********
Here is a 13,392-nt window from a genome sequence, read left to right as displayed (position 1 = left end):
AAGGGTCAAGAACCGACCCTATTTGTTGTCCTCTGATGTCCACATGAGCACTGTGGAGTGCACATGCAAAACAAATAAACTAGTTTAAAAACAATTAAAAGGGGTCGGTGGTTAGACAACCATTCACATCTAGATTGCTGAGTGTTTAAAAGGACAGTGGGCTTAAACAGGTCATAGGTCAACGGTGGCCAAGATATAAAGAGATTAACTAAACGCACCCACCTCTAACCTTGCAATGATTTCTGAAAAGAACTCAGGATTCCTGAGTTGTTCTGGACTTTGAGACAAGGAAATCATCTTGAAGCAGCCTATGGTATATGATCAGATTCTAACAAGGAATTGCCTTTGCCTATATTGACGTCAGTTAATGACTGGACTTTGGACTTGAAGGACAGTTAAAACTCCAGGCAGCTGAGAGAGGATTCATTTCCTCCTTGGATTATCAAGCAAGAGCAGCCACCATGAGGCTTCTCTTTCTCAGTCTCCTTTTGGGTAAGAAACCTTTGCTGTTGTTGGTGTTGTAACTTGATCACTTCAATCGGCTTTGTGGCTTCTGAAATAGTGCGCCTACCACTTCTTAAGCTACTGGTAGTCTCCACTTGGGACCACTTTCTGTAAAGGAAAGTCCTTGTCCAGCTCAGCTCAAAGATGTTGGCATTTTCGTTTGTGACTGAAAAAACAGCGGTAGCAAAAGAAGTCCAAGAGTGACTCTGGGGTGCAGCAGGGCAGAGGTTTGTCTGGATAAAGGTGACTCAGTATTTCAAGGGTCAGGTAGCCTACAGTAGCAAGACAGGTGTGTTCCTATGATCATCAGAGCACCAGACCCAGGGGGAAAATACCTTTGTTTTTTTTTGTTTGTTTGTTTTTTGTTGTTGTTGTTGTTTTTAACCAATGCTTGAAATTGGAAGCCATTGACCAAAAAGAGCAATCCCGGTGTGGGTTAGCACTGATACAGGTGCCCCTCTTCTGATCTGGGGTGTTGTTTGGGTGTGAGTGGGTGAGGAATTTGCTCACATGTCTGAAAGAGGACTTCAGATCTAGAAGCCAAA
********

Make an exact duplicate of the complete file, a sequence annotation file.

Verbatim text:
Here is a 13,392-nt window from a genome sequence, read left to right as displayed (position 1 = left end):
AAGGGTCAAGAACCGACCCTATTTGTTGTCCTCTGATGTCCACATGAGCACTGTGGAGTGCACATGCAAAACAAATAAACTAGTTTAAAAACAATTAAAAGGGGTCGGTGGTTAGACAACCATTCACATCTAGATTGCTGAGTGTTTAAAAGGACAGTGGGCTTAAACAGGTCATAGGTCAACGGTGGCCAAGATATAAAGAGATTAACTAAACGCACCCACCTCTAACCTTGCAATGATTTCTGAAAAGAACTCAGGATTCCTGAGTTGTTCTGGACTTTGAGACAAGGAAATCATCTTGAAGCAGCCTATGGTATATGATCAGATTCTAACAAGGAATTGCCTTTGCCTATATTGACGTCAGTTAATGACTGGACTTTGGACTTGAAGGACAGTTAAAACTCCAGGCAGCTGAGAGAGGATTCATTTCCTCCTTGGATTATCAAGCAAGAGCAGCCACCATGAGGCTTCTCTTTCTCAGTCTCCTTTTGGGTAAGAAACCTTTGCTGTTGTTGGTGTTGTAACTTGATCACTTCAATCGGCTTTGTGGCTTCTGAAATAGTGCGCCTACCACTTCTTAAGCTACTGGTAGTCTCCACTTGGGACCACTTTCTGTAAAGGAAAGTCCTTGTCCAGCTCAGCTCAAAGATGTTGGCATTTTCGTTTGTGACTGAAAAAACAGCGGTAGCAAAAGAAGTCCAAGAGTGACTCTGGGGTGCAGCAGGGCAGAGGTTTGTCTGGATAAAGGTGACTCAGTATTTCAAGGGTCAGGTAGCCTACAGTAGCAAGACAGGTGTGTTCCTATGATCATCAGAGCACCAGACCCAGGGGGAAAATACCTTTGTTTTTTTTTGTTTGTTTGTTTTTTGTTGTTGTTGTTGTTTTTAACCAATGCTTGAAATTGGAAGCCATTGACCAAAAAGAGCAATCCCGGTGTGGGTTAGCACTGATACAGGTGCCCCTCTTCTGATCTGGGGTGTTGTTTGGGTGTGAGTGGGTGAGGAATTTGCTCACATGTCTGAAAGAGGACTTCAGATCTAGAAGCCAAA